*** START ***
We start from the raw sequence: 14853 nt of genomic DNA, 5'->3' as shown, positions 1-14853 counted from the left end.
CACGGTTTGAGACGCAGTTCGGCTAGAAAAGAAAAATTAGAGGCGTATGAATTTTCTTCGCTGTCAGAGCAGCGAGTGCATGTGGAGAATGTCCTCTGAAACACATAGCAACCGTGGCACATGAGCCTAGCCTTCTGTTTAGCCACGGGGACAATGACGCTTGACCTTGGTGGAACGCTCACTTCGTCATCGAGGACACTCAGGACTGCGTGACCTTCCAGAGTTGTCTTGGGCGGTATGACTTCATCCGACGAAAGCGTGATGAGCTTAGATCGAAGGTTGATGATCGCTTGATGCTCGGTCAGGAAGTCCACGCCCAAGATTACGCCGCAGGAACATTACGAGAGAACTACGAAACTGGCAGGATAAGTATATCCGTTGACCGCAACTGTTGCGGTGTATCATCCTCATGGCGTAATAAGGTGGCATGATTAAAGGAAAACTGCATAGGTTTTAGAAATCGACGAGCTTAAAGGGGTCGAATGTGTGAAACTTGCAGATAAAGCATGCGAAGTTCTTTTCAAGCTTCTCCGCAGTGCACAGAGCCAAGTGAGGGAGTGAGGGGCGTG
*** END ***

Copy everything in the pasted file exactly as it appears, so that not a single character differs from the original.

We start from the raw sequence: 14853 nt of genomic DNA, 5'->3' as shown, positions 1-14853 counted from the left end.
CACGGTTTGAGACGCAGTTCGGCTAGAAAAGAAAAATTAGAGGCGTATGAATTTTCTTCGCTGTCAGAGCAGCGAGTGCATGTGGAGAATGTCCTCTGAAACACATAGCAACCGTGGCACATGAGCCTAGCCTTCTGTTTAGCCACGGGGACAATGACGCTTGACCTTGGTGGAACGCTCACTTCGTCATCGAGGACACTCAGGACTGCGTGACCTTCCAGAGTTGTCTTGGGCGGTATGACTTCATCCGACGAAAGCGTGATGAGCTTAGATCGAAGGTTGATGATCGCTTGATGCTCGGTCAGGAAGTCCACGCCCAAGATTACGCCGCAGGAACATTACGAGAGAACTACGAAACTGGCAGGATAAGTATATCCGTTGACCGCAACTGTTGCGGTGTATCATCCTCATGGCGTAATAAGGTGGCATGATTAAAGGAAAACTGCATAGGTTTTAGAAATCGACGAGCTTAAAGGGGTCGAATGTGTGAAACTTGCAGATAAAGCATGCGAAGTTCTTTTCAAGCTTCTCCGCAGTGCACAGAGCCAAGTGAGGGAGTGAGGGGCGTG